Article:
1) Over 1,000 Mormons and their families rallied at a Salt Lake City park on Nov. 14, with hundreds formally resigning from the church over policies labeling gay members "apostates." 2)A Texas family believe...
1. Meet Eric Teetsel, GOP presidential candidate Sen. Marco Rubio's new anti-gay director of faith outreach. 2. The Shepard/Byrd Hate Crimes Prevention Act at work. A Washington state man who yelled anti-gay...
Dorian Moragne, 19, and Dareal Demare Williams, 18, pleaded guilty today in Fulton County Superior Court in the brutal assault Brandon White, a black gay man, on Feb. 4 in the Pittsburgh community. Sentencing hearing will be held in July and the men face up to 15 and 20 years on each count.
During the hearing today before Fulton Superior Court Judge Jackson Bedford, prosecutor J. Gabriel Banks said the assault was instigated by another suspect, Christopher Cain, who alleged that the victim, White, 20, made a sexual advance toward him. Another suspect, Javaris Williams, was also allegedly involved in the attack that was videotaped and uploaded to a hip hop website.
It was Sine Die at the Gold Dome on Thursday and the day that Rep. Rashad Taylor (D-Atlanta) introduced a hate crimes bill in the House.
Taylor announced at a rally in February he would introduce the bill following the beating of a gay man. Brandon White, in southwest Atlanta by gang members who repeatedly called him "faggot." A video of the beating went viral and made national headlines. Four men have been charged in the beating and a federal investigation continues to determine if the attack is a hate crime.
Taylor said today he was hoping to get Republican sponsors to sign on to the bill that includes sexual orientation and gender identity before introducing it, but because it was an election year several supportive Republicans wanted to wait until January to sign on. Georgia is one of five states that does not have its own hate crimes law.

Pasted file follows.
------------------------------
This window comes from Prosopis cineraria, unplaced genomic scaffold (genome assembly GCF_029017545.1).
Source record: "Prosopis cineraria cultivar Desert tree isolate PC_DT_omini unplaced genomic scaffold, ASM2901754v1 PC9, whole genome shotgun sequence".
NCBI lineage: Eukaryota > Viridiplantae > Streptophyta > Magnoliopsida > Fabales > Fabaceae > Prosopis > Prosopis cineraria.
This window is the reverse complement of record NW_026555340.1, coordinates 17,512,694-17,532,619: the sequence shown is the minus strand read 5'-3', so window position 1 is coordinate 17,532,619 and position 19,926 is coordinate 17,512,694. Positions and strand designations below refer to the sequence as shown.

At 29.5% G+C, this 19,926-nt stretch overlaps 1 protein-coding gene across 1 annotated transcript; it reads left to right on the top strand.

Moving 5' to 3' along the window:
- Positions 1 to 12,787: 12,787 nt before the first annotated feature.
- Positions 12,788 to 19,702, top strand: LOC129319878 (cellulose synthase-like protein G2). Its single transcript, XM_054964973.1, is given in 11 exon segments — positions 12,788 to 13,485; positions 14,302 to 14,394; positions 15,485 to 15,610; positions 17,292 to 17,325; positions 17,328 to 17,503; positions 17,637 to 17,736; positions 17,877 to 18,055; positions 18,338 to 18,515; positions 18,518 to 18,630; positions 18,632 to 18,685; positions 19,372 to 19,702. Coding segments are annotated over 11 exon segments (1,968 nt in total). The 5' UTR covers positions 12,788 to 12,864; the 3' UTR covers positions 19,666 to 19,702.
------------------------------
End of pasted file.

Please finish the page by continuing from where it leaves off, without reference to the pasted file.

The Savannah City Council unanimously passed a vote today to authorize the city manager to implement a domestic partner program for city employees.
The vote was approved unanimously by the nine-member council.
As I sat to write, the City of Atlanta is gearing up for a busy weekend of queer activity. The headlining event of Labor Day weekend, Atlanta’s Annual Black Gay Pride celebration, is sure to attract tens of thousands of the “Children” to what is considered the largest Black pride festival in the world.
Throw on top of that a joint Georgia Equality/HRC sponsored protest and picket of local Target and Best Buy retail stores taking place on Saturday, bringing awareness to their recent flush donations to support a Minnesota gubernatorial candidate running on an anti-gay platform, and the fact that many will be toasting the end of summer in style during the ensuing three-day weekend, and it seems like every queer in the metro area will have something do.
Georgia is one of only five states that does not have a state hate crimes law. But now that President Obama signed the Matthew Shepard & James Byrd Jr. Act into law in October, the federal hate crimes law should be enough, right?
No, say local LGBT activists.
Under the shade of oak trees on Johnson Square in the historic district of Savannah, Ga., with City Hall as a backdrop, dozens of LGBT activists gathered June 20 to express outrage over the recent alleged beating of a gay man by two U.S. Marines.
While the incident remains under investigation, it raises serious questions about homophobia in the military — which will face significant scrutiny if “Don’t Ask, Don’t Tell” is repealed — and whether Georgia needs to finally pass a state hate crimes law.
The purpose of the rally was to bring attention to the need for a state hate crimes law and to demand that city leaders address violence against LGBT people in Savannah, said Kevin Clark, Savannah chapter director for Georgia Equality, the state’s largest LGBT group.
More than 300 law enforcement and community organization representatives attended the inaugural Matthew Shepard & James Byrd Jr. Hate Crimes Prevention Act community conference at Georgia State University on May 18.
Hosted by the FBI and U.S. Attorney’s Office, the conference was designed to detail the new federal hate crimes act signed into law by President Obama on Oct. 28, 2009.
State was one of only five in nation without hate crimes legislation